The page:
US attorney Peter Nunez didn't know what he was starting when he impounded sea vessels in San Diego containing any amount of drugs back in 1986.
It marked the beginning of controversial policies in society and schools--policies which have ultimately proven, after the era of law and order passed, to disproportionately target minorities, the poor, and children of single mothers.
It would violate civil rights in the name of security.
This was the beginning of what became known as zero tolerance policies.
Plagued with overwhelming violence, frightened public school educators were seeking a way to address guns, gangs and drugs in their schools. So, in 1989, districts in places like California enacted a zero tolerance policy, and students were facing mandatory expulsion for fighting, gang activity, or drugs.
By 1993, this snowballed to include minor infractions such as smoking or class disruption.
It became sweeping national policy in 1994 when the Clinton administration signed into law the Gun Free School Act. By 2000, of their own accord and before any research on the policy was even conducted, school districts expanded zero tolerance mandating suspension or expulsion for a myriad of petty offenses.
Finally, our schools were safer.
Or were they?
Meet five year old "Eric James:"
EJ, as he's called, has experienced his fair share of trauma in his short life, including a young single mother, poverty, multiple moves and an incarcerated biological father.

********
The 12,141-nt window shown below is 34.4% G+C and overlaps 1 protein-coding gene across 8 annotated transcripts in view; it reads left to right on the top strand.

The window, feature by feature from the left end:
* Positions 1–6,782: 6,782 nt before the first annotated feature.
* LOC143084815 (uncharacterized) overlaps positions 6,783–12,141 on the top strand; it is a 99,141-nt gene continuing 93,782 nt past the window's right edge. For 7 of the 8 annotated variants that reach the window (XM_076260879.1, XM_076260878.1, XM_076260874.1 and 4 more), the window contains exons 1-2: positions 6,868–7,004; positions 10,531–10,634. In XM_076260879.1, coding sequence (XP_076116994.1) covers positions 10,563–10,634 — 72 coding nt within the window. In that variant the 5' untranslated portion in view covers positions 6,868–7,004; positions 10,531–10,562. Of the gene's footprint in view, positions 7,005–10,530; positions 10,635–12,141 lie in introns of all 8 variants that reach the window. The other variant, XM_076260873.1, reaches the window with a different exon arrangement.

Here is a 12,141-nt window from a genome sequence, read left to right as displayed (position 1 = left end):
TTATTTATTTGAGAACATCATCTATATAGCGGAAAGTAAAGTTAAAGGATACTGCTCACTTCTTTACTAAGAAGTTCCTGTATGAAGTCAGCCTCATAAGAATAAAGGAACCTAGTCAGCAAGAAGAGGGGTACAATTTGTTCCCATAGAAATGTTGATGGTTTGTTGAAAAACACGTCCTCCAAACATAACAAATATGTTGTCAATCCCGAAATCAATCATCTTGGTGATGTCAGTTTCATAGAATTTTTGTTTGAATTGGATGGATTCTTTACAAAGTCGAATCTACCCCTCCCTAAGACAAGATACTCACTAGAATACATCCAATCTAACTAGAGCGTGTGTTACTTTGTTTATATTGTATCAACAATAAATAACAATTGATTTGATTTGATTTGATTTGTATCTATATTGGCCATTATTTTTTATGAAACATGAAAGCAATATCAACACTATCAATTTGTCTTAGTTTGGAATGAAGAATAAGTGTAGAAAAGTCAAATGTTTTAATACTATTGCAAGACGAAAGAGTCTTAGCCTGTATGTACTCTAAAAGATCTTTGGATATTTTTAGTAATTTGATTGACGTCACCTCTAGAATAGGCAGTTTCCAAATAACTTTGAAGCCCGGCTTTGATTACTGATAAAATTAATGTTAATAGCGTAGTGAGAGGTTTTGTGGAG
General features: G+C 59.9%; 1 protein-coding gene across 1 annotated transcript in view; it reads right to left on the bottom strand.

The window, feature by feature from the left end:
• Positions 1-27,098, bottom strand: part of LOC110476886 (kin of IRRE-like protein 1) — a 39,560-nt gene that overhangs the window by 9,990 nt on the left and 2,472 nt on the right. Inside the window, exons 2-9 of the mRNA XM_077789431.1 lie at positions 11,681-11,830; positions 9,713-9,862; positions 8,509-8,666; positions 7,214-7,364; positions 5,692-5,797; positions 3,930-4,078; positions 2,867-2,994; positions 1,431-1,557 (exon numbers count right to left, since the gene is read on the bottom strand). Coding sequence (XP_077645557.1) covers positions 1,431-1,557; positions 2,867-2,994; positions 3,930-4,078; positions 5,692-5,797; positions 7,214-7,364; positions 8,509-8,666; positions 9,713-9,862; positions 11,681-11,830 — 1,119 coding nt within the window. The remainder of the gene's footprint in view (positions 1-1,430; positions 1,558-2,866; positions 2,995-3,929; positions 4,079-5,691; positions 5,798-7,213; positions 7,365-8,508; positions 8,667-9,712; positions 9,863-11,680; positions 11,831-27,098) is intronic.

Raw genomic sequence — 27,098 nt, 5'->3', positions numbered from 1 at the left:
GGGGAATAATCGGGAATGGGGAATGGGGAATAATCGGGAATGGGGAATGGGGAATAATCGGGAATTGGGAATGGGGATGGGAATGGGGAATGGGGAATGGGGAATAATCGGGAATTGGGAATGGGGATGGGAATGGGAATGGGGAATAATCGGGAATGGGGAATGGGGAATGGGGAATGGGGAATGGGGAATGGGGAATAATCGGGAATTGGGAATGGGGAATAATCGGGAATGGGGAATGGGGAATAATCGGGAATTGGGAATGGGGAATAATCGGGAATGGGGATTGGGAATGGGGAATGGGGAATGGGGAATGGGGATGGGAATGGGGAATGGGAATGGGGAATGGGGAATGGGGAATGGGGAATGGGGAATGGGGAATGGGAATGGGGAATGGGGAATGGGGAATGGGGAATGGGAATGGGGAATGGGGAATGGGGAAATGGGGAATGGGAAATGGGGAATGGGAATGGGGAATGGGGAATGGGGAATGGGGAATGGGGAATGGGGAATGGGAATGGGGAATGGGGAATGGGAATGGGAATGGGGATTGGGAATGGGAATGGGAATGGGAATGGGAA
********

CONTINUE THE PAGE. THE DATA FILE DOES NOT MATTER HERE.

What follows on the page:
As if the poor kid didn't already have enough on his young plate, even more stress was added to his life when a primary caregiver and co-parent was in a freak, near fatal auto accident and left completely unable to care for him for nearly a year.
But, the school district didn't consider, nor care about, that. Like most public schools in the twenty first century, they view children as miniature, rational thinking adults, demanding absolute conformity and adherence to rules under strict implementation of a zero tolerance policy.
But, the problem with this policy and line of thought is that a five year old is not an adult, and does not think like an adult. This is unacceptable, however, and when children such as Eric James cannot meet these standards, they're severely punished.
EJ was suspended for a variety of zero tolerance offences, such as sitting under a table and refusing to come out. He was suspended for causing a minor tussle in the schoolyard, and received the most severe punishment and longest suspension when he claimed, at another child's prompting, that he had a butter knife in his backpack.